Romance is alive and well. There’s plenty of good television around to fill our hearts with sighs and strew rose petals around the sofa. But without sounding like a heartless brute, I want to look the other way for a bit.
So let’s wipe the Vaseline off the lens, tear the needle off the record and celebrate the opposite, the unromantic television out there.
Because we’re currently seeing a mini-boom in unromance. By which I mean shows that aren’t boy-meets-girl so much as man-splits-with-woman-and-they-mud-wrestle-through-the-aftermath.
Take Divorce (Tuesday Sky Atlantic), Sharon Horgan’s sitcom with Sarah Jessica Parker and Thomas Haden Church on killer form as Frances and Robert, a New York couple whose marriage has run out of road. The picture it paints of marriage (and parenthood) is enough to put a generation off pair-bonding.
But although it’s unflinching and unfluffy, Divorce is not by any means cynical, it just notes the painful ways a husband and wife end up seeing things differently – and does so with a sparky edge that reminds you of Woody Allen, back when he was good.
In one scene this week, Frances and Robert are at a session with their marriage counsellor. Their break-up is driven by the fact that Frances had an affair, and as Robert explains in high dudgeon, he could have had an affair with a friend he got very close to, but although they discussed it, he resisted the temptation to go further.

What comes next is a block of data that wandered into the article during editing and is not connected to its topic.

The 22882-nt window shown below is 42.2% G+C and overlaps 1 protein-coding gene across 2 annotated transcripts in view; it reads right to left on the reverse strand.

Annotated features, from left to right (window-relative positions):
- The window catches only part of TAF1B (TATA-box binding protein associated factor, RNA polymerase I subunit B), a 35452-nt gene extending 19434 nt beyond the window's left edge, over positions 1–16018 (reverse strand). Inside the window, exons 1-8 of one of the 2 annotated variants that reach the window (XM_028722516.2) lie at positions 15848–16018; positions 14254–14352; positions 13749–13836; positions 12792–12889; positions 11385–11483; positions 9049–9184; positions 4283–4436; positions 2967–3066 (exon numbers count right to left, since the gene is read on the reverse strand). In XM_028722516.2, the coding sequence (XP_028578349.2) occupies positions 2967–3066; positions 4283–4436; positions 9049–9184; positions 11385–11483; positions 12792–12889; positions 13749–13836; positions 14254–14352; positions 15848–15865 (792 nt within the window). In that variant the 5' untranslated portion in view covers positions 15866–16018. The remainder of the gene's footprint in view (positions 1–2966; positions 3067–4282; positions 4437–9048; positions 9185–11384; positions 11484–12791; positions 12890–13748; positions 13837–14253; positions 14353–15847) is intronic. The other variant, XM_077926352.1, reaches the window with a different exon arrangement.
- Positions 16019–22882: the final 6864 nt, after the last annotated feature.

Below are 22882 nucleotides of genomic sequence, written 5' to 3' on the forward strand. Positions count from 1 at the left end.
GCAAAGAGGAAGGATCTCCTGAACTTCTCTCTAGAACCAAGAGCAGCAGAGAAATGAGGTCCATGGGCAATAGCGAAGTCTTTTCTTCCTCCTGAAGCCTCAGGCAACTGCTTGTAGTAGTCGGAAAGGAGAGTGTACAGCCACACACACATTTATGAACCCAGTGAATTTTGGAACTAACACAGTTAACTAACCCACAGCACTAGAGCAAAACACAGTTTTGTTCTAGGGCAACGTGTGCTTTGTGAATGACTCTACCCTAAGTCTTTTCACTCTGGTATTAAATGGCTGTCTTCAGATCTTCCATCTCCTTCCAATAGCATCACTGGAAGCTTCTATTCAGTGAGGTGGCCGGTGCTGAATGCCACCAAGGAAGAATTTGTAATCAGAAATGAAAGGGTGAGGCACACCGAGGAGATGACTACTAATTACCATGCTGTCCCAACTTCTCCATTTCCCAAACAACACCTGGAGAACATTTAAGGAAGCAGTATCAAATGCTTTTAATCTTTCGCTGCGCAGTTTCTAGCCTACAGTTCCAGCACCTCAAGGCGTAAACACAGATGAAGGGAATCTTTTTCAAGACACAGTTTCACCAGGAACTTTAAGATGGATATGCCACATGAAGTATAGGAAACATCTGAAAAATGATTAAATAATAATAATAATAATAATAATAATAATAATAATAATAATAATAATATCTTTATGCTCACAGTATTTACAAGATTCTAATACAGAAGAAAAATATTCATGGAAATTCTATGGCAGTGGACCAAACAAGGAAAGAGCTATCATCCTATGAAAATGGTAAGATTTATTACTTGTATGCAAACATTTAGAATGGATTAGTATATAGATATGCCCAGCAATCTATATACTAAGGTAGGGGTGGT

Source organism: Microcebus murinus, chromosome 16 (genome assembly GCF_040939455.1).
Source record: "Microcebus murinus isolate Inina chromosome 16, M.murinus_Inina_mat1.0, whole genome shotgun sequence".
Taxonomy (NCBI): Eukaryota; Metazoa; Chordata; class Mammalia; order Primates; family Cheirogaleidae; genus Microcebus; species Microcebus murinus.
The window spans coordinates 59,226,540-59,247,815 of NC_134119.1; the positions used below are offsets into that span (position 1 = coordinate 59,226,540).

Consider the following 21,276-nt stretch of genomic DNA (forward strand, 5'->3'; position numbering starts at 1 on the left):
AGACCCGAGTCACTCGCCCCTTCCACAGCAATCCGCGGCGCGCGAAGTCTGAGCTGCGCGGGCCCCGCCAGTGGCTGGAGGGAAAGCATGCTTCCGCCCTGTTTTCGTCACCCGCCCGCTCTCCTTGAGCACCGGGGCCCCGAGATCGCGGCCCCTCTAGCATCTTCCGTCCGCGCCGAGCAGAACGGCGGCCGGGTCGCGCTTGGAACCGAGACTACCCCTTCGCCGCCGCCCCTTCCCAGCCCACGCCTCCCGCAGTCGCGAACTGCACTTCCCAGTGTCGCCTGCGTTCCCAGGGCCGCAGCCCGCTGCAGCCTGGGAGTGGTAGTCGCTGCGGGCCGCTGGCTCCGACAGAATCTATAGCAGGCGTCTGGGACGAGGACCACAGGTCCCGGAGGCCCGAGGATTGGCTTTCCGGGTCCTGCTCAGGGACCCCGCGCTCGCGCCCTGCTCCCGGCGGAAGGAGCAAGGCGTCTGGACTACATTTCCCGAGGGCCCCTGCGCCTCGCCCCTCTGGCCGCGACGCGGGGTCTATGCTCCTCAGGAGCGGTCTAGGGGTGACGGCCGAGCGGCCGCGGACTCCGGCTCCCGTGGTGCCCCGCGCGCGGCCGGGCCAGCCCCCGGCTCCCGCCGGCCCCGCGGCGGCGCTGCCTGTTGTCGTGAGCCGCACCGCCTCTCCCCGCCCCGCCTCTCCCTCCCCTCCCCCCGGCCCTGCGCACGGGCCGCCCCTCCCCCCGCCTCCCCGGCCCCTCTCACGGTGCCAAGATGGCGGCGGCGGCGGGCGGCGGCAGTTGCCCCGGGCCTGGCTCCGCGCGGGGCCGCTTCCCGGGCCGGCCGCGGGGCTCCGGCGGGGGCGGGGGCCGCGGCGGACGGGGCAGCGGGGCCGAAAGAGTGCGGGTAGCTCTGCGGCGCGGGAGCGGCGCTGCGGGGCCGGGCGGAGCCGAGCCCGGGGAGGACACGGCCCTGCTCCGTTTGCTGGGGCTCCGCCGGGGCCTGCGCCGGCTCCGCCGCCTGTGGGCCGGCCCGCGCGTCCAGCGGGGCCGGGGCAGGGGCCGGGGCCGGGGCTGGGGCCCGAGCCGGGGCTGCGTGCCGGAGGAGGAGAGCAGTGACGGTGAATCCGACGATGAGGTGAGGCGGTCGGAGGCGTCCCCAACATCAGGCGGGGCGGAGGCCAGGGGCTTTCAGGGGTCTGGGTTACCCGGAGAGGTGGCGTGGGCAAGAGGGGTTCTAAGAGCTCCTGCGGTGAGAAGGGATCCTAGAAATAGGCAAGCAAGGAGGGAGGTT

At this point, it’s Frances’s turn to be outraged: “So basically, you had an emotional affair?” Robert’s horror that this “emotional affair” is then held in the balance against her physical one (“What are you talking about?”) becomes hilariously desperate and etches another crack in their union. Maybe I’m a bad person but I find something cruelly funny about two people looking back on their shared, now ruined, past and competing over whose lumps of rubble matter more.
A similar idea fuelled a terrific sitcom pilot on BBC2 last month called Our Ex-Wife, written with 90mph wit by Julie Thacker Scully, formerly of The Simpsons. It opened by cutting straight from a shot of newlyweds Jack and Hillary being showered with confetti... to the pair ten years later fighting in their front room with broken wine bottles. Nope, no misty-eyed romance there.
I know dwelling on this kind of break-up TV looks a little sour, but in an odd way these un-romantic highlights do celebrate love, just from an awkward angle, from the opposite of the Richard Curtis angle. From the far end, if you like.
And there’s a lot of it about. As it happens, this week’s Ordinary Lies(Tuesday BBC1) dwells on the ruins of a relationship, too, this time between office-worker Holly (the always good Kimberley Nixon) and an ex-boyfriend who split from her seven years ago. When Holly learns he’s back in town she takes to stalking him and starts living a lie in the hope of winning him back. We know this will end badly, but the scene where it does took me by surprise with how throat-constrictingly sad it was.
There are similar threads elsewhere. In fact, once you start to look, unromance is everywhere – in Cold Feet recently for instance. We wouldn’t want a diet only of bitter break-up-type stories, God forbid, but a scattering of them is, I reckon, healthy. Then, hopefully, after a slap-in-the-face of realism, we can enjoy the tender, feel-good stuff all the more.